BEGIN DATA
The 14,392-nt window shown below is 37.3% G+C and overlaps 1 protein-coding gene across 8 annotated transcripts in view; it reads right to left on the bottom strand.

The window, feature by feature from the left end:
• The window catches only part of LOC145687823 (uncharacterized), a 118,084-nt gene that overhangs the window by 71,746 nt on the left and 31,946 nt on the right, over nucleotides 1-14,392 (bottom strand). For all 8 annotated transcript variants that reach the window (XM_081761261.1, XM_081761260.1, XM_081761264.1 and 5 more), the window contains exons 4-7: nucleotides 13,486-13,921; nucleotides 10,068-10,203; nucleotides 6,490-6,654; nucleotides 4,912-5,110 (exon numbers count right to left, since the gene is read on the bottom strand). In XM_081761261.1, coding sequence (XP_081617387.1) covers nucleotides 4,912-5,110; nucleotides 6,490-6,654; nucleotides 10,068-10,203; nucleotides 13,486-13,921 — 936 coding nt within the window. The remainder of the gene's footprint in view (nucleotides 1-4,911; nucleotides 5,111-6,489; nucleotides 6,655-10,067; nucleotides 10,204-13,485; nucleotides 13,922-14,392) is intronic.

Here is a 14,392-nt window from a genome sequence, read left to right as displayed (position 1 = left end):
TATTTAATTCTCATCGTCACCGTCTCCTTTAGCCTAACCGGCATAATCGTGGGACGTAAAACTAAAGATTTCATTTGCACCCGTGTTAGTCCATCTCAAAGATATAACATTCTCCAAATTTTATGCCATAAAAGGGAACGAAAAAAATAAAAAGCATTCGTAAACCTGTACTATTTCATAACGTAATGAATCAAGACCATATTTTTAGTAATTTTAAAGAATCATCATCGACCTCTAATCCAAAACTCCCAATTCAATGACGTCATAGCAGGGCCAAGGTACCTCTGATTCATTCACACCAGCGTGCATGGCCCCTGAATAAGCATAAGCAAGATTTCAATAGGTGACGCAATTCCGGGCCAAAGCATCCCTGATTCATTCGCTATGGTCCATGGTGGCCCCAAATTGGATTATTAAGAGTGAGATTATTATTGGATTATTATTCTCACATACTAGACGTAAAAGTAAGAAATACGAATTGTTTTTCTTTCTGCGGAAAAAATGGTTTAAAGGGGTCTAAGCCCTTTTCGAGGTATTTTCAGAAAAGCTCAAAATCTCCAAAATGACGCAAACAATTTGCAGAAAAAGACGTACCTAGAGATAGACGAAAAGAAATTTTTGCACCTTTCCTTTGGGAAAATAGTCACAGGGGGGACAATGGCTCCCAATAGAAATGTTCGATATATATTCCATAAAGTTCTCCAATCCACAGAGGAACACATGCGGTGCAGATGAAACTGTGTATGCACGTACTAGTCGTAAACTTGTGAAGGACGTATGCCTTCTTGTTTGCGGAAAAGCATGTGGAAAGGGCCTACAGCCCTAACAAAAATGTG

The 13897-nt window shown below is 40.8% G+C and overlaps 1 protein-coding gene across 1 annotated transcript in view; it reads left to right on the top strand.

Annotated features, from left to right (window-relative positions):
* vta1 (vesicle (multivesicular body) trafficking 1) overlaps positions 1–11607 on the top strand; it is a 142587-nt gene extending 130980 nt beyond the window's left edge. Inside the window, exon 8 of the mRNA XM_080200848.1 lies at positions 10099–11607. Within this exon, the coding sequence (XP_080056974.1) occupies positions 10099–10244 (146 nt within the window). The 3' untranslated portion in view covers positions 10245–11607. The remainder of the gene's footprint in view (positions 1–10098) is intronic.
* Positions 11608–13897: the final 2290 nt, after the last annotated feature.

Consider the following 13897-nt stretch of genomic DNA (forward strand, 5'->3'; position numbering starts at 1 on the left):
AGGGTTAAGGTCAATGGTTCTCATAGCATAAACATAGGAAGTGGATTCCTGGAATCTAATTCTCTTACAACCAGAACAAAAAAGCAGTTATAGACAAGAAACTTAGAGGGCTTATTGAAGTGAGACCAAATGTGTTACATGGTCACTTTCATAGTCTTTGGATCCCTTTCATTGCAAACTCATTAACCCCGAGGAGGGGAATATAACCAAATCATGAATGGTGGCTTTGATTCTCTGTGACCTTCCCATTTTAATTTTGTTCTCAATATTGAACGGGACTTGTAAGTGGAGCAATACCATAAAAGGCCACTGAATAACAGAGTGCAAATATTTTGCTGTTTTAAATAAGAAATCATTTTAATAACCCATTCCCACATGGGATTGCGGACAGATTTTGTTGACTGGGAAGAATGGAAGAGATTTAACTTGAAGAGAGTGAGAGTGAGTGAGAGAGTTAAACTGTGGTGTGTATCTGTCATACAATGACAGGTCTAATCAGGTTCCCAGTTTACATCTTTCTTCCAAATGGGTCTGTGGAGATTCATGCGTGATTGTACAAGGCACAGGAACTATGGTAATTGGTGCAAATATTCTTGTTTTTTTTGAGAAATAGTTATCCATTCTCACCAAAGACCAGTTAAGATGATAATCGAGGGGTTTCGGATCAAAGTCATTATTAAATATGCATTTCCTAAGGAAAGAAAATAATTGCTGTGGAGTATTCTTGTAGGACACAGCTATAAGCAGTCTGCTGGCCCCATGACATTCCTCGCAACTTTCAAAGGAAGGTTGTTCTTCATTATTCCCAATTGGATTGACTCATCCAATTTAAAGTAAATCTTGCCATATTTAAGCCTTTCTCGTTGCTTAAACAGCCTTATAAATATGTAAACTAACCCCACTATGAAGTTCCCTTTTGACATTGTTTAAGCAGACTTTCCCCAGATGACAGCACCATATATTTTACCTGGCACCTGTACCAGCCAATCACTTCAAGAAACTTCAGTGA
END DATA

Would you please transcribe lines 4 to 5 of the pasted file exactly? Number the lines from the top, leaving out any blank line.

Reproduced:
Here is a 14,392-nt window from a genome sequence, read left to right as displayed (position 1 = left end):
TATTTAATTCTCATCGTCACCGTCTCCTTTAGCCTAACCGGCATAATCGTGGGACGTAAAACTAAAGATTTCATTTGCACCCGTGTTAGTCCATCTCAAAGATATAACATTCTCCAAATTTTATGCCATAAAAGGGAACGAAAAAAATAAAAAGCATTCGTAAACCTGTACTATTTCATAACGTAATGAATCAAGACCATATTTTTAGTAATTTTAAAGAATCATCATCGACCTCTAATCCAAAACTCCCAATTCAATGACGTCATAGCAGGGCCAAGGTACCTCTGATTCATTCACACCAGCGTGCATGGCCCCTGAATAAGCATAAGCAAGATTTCAATAGGTGACGCAATTCCGGGCCAAAGCATCCCTGATTCATTCGCTATGGTCCATGGTGGCCCCAAATTGGATTATTAAGAGTGAGATTATTATTGGATTATTATTCTCACATACTAGACGTAAAAGTAAGAAATACGAATTGTTTTTCTTTCTGCGGAAAAAATGGTTTAAAGGGGTCTAAGCCCTTTTCGAGGTATTTTCAGAAAAGCTCAAAATCTCCAAAATGACGCAAACAATTTGCAGAAAAAGACGTACCTAGAGATAGACGAAAAGAAATTTTTGCACCTTTCCTTTGGGAAAATAGTCACAGGGGGGACAATGGCTCCCAATAGAAATGTTCGATATATATTCCATAAAGTTCTCCAATCCACAGAGGAACACATGCGGTGCAGATGAAACTGTGTATGCACGTACTAGTCGTAAACTTGTGAAGGACGTATGCCTTCTTGTTTGCGGAAAAGCATGTGGAAAGGGCCTACAGCCCTAACAAAAATGTG